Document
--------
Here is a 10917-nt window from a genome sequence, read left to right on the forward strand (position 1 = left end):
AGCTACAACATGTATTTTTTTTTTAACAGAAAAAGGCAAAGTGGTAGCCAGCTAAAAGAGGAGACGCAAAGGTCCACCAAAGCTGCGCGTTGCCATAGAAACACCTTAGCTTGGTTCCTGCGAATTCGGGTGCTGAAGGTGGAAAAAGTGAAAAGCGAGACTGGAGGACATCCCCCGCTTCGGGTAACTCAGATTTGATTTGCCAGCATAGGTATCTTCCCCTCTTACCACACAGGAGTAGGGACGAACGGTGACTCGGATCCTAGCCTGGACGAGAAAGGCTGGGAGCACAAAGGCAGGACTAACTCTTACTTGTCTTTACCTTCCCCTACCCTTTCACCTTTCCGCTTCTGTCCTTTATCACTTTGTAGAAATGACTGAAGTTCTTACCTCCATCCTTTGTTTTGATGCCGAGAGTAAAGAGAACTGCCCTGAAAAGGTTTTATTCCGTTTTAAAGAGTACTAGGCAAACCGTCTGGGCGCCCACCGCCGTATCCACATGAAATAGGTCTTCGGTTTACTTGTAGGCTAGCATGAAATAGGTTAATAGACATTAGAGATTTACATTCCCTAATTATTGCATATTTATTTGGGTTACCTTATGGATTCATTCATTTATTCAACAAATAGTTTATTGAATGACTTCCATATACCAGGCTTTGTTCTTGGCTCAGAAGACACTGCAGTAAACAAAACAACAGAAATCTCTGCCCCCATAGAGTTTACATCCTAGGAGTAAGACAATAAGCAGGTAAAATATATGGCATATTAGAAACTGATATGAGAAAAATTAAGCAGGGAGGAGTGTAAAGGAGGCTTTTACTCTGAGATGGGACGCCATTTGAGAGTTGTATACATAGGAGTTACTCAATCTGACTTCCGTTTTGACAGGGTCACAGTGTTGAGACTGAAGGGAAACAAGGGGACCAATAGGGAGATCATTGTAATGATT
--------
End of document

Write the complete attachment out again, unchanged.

Here is a 10917-nt window from a genome sequence, read left to right on the forward strand (position 1 = left end):
AGCTACAACATGTATTTTTTTTTTAACAGAAAAAGGCAAAGTGGTAGCCAGCTAAAAGAGGAGACGCAAAGGTCCACCAAAGCTGCGCGTTGCCATAGAAACACCTTAGCTTGGTTCCTGCGAATTCGGGTGCTGAAGGTGGAAAAAGTGAAAAGCGAGACTGGAGGACATCCCCCGCTTCGGGTAACTCAGATTTGATTTGCCAGCATAGGTATCTTCCCCTCTTACCACACAGGAGTAGGGACGAACGGTGACTCGGATCCTAGCCTGGACGAGAAAGGCTGGGAGCACAAAGGCAGGACTAACTCTTACTTGTCTTTACCTTCCCCTACCCTTTCACCTTTCCGCTTCTGTCCTTTATCACTTTGTAGAAATGACTGAAGTTCTTACCTCCATCCTTTGTTTTGATGCCGAGAGTAAAGAGAACTGCCCTGAAAAGGTTTTATTCCGTTTTAAAGAGTACTAGGCAAACCGTCTGGGCGCCCACCGCCGTATCCACATGAAATAGGTCTTCGGTTTACTTGTAGGCTAGCATGAAATAGGTTAATAGACATTAGAGATTTACATTCCCTAATTATTGCATATTTATTTGGGTTACCTTATGGATTCATTCATTTATTCAACAAATAGTTTATTGAATGACTTCCATATACCAGGCTTTGTTCTTGGCTCAGAAGACACTGCAGTAAACAAAACAACAGAAATCTCTGCCCCCATAGAGTTTACATCCTAGGAGTAAGACAATAAGCAGGTAAAATATATGGCATATTAGAAACTGATATGAGAAAAATTAAGCAGGGAGGAGTGTAAAGGAGGCTTTTACTCTGAGATGGGACGCCATTTGAGAGTTGTATACATAGGAGTTACTCAATCTGACTTCCGTTTTGACAGGGTCACAGTGTTGAGACTGAAGGGAAACAAGGGGACCAATAGGGAGATCATTGTAATGATT